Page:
In April 1910,  I returned to the Colville and continued examination of June 11 claims unti1 June when I was sent to examine June 11 claims on the Wenatchee. Most of those claims on the Wenatchee were in unsurveyed country and many of them were located in big timber in the White River Valley after the June 11 law had been passed. Some of these made for interesting decisions. C. J. Buck came in July and gave me help on some of these. I returned to Paulina on August 1.

Glee Laughlin of Paulina and I were married on August  24 , 1910. Our oldest boy, Ross, was born July 6, 1911.  Ila was born March 25, 1914 and Lowell was born April 16, 1917. Lowell is still on the ranch, Ila is married and lives in Astoria and Ross owns a radiator shop in Prineville.

1935 Rager Ranger Station
1935 Rager Ranger Station

Beaver Creek cattle often drifted into Potter Meadows, Squaw Meadows, and even into the head of Rock Creek. This tendency was probably greater following the formation of the Forest Reserve which ended the Range Wars than had been the case while the wars were going on. During 1909 and 1910, pressures were being increased to persuade the stockmen to keep their livestock within the areas on which they were permitted. The result of this was the construction of a drift fence from Wolf Mountain easterly across upper Wolf Creek basin to the ridge south of little Summit Prairie and thence westerly on the same location that the fence exists today. Except for the head of Wolf Creek basin, this fence followed the deadline that had been established during the Sheep and Cattle wars. The old deadline included about four sections in upper Wolf Creek basin on the cow side that were cut off by this fence. (There was a period just prior to the building of this fence when agreement was had between the sheepmen and cowmen and the Forest Service that these four sections in the head of Wolf Creek basin would be used by both sheep and cattle in trade for the same kind of arrangement on Squaw Meadows. These areas were known as ”Neutral” range.) Incidentally, years later the fence was changed to include the four sections on the cow side, so now it essentially follows the old deadline. The big old saddle blanket blazes originally used to mark the deadline can still be found in places along this fence line.

An appropriation was received in 1909 for a barn, house and office at Rager. The story goes that Supervisor Ireland located the place he wanted the house built and set a stake there. Later he contracted with two freighters to deliver the lumber from the sawmill on Maury Mountain to the Rager site. He explained to them roughly the location above the Fred Powell place, but no one was there to show them the actual spot. When they arrived with the lumber and couldn’t find the stake, they unloaded at the nearest spot generally answering to the description they had. The next spring Ireland hired a carpenter and sent him out with instructions to build the house where the lumber was, believing it was where he had set the stake. It developed that the lumber had been unloaded some distance south of the staked location and, therefore, the house was built there.  Although there was much talk about moving it, the house remained there until in the 193O’s when the CCC organization moved the house and office to the present site.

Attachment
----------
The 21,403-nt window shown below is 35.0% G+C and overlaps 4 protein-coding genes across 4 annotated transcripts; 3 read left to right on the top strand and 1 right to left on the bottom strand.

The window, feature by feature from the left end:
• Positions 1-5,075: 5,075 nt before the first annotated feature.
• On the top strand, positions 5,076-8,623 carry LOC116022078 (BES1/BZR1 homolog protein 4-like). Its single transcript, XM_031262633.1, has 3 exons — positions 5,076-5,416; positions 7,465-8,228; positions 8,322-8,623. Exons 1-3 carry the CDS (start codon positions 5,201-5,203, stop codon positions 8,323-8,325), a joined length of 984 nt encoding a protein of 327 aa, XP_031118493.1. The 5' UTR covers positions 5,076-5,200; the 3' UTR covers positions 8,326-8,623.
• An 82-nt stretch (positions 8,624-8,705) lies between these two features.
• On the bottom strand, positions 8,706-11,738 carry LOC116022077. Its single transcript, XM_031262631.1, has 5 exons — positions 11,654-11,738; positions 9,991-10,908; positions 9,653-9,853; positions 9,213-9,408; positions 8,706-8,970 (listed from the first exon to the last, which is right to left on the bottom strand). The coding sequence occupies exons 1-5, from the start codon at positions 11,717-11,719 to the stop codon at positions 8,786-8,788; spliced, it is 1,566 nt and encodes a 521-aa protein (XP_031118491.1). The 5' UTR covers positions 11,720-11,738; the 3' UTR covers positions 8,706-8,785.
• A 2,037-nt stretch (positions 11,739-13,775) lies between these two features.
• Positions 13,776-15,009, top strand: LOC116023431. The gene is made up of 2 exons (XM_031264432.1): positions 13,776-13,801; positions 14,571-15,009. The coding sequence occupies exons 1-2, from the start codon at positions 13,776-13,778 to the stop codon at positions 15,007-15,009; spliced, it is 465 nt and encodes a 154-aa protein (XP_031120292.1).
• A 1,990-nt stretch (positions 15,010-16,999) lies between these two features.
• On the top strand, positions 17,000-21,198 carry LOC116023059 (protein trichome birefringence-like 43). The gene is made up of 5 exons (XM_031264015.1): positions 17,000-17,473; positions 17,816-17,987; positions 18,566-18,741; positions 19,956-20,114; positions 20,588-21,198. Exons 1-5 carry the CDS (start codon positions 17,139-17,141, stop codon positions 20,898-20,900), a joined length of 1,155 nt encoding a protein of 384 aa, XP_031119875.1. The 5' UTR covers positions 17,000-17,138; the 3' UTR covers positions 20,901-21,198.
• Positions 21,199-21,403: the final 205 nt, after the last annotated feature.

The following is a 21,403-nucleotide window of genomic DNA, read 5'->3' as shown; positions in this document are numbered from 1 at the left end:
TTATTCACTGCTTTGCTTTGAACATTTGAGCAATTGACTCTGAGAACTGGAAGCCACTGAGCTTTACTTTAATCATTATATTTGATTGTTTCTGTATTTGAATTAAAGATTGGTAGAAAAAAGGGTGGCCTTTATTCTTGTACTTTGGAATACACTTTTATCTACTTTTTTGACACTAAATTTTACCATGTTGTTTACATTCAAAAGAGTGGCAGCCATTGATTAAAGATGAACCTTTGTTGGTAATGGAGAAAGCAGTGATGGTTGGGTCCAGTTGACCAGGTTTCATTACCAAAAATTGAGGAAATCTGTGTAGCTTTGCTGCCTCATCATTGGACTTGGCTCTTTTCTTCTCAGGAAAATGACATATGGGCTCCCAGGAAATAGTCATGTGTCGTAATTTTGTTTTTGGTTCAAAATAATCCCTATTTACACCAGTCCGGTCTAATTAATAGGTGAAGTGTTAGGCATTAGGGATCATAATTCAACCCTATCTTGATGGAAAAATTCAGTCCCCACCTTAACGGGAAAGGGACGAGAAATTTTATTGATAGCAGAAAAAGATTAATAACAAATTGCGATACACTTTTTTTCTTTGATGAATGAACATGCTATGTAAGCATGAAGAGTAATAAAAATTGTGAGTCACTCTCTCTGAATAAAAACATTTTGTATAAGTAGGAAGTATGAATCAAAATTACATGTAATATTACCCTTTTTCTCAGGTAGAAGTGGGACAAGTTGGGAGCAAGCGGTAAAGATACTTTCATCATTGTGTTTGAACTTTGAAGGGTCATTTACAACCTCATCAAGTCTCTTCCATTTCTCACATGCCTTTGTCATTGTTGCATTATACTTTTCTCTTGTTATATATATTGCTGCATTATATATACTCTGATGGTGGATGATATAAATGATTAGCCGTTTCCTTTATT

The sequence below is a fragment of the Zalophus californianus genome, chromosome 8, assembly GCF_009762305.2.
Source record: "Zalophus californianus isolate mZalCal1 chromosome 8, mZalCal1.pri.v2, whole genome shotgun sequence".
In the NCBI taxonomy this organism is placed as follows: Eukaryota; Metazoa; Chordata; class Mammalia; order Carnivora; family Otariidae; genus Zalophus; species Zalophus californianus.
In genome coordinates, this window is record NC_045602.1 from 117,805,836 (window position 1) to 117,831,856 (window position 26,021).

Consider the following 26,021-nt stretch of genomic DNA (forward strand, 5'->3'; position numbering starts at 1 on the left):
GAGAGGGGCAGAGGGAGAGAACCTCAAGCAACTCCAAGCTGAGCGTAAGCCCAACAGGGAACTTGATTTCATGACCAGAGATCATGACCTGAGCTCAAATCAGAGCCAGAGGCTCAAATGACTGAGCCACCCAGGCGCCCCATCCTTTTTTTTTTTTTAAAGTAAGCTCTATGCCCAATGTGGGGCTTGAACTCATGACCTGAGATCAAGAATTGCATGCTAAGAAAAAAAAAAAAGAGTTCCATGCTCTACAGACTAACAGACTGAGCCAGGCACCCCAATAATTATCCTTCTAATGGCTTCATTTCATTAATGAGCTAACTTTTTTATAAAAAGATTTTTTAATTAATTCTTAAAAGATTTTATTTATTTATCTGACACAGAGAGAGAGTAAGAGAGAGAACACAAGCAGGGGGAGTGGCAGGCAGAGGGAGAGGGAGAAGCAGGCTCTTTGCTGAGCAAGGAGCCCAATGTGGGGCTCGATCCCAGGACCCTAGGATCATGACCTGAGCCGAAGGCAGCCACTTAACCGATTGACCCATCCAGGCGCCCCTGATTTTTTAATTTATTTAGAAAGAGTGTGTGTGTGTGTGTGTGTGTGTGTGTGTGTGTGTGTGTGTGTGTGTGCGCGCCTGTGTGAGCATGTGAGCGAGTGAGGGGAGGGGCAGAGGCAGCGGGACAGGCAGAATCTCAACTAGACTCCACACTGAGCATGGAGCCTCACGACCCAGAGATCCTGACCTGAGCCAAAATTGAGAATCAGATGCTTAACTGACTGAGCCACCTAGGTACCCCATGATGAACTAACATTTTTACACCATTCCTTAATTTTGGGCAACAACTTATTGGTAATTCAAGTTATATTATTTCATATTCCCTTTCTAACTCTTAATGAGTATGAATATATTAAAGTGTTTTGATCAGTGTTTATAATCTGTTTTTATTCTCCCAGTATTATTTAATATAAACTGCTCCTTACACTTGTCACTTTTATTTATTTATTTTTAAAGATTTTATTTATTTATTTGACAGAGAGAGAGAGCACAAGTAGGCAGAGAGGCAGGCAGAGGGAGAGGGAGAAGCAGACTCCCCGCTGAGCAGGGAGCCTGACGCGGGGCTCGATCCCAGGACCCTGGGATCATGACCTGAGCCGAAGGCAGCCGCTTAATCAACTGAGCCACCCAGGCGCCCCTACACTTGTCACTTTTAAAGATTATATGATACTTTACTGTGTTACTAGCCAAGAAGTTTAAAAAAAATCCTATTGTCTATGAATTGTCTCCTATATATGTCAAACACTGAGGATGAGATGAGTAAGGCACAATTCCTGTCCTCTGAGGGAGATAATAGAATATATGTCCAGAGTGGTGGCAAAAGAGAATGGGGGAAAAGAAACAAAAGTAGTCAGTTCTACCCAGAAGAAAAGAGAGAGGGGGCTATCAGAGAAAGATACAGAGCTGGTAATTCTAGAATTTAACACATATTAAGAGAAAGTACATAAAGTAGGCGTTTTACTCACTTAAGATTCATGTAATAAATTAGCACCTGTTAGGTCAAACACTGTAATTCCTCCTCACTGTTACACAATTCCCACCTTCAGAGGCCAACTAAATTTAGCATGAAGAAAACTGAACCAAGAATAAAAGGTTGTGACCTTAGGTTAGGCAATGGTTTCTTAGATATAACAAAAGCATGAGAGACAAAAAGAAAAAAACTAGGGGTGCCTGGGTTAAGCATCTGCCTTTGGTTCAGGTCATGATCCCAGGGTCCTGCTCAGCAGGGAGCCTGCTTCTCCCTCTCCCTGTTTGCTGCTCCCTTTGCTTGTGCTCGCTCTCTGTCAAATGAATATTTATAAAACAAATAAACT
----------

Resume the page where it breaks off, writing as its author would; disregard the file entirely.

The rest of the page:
In January 1914, I bought 160 acres on Beaver Creek.  This started out to be a place for the family to stay in reach of school and a place to keep a milk cow and my horses. In those days school buses didn’t come to pick up the kids and take them to school. Later, I took up a 160 acre homestead joining the purchased 160. When the Desert Homestead Act was passed, I took an additional 320 acres joining the first and took the other 160 on Dipping Vat Creek. This was added to by a timber and stone claim by my wife in Dipping Vat and later by purchase of vacant Public Domain under the Isolated Tract Act and still later by purchase of Road Grant lands around both the home ranch and in Dipping Vat.

By the middle twenties it was evident that the interest in ranching was going to replace my interest in Forest Service work.  I resigned from the Forest Service on Junc 15, 1927, having  served my entire time on the Paulina Ranger District. I have been with the ranch ever since.

Editor’s Note: 


Charles remained active for most of his life.  He managed the family ranch until 1948 when his son Lowell and wife Florence took over of the ranch.  Charles died on Sept. 26, 1971.  The Congleton Ranch was sold in 1979.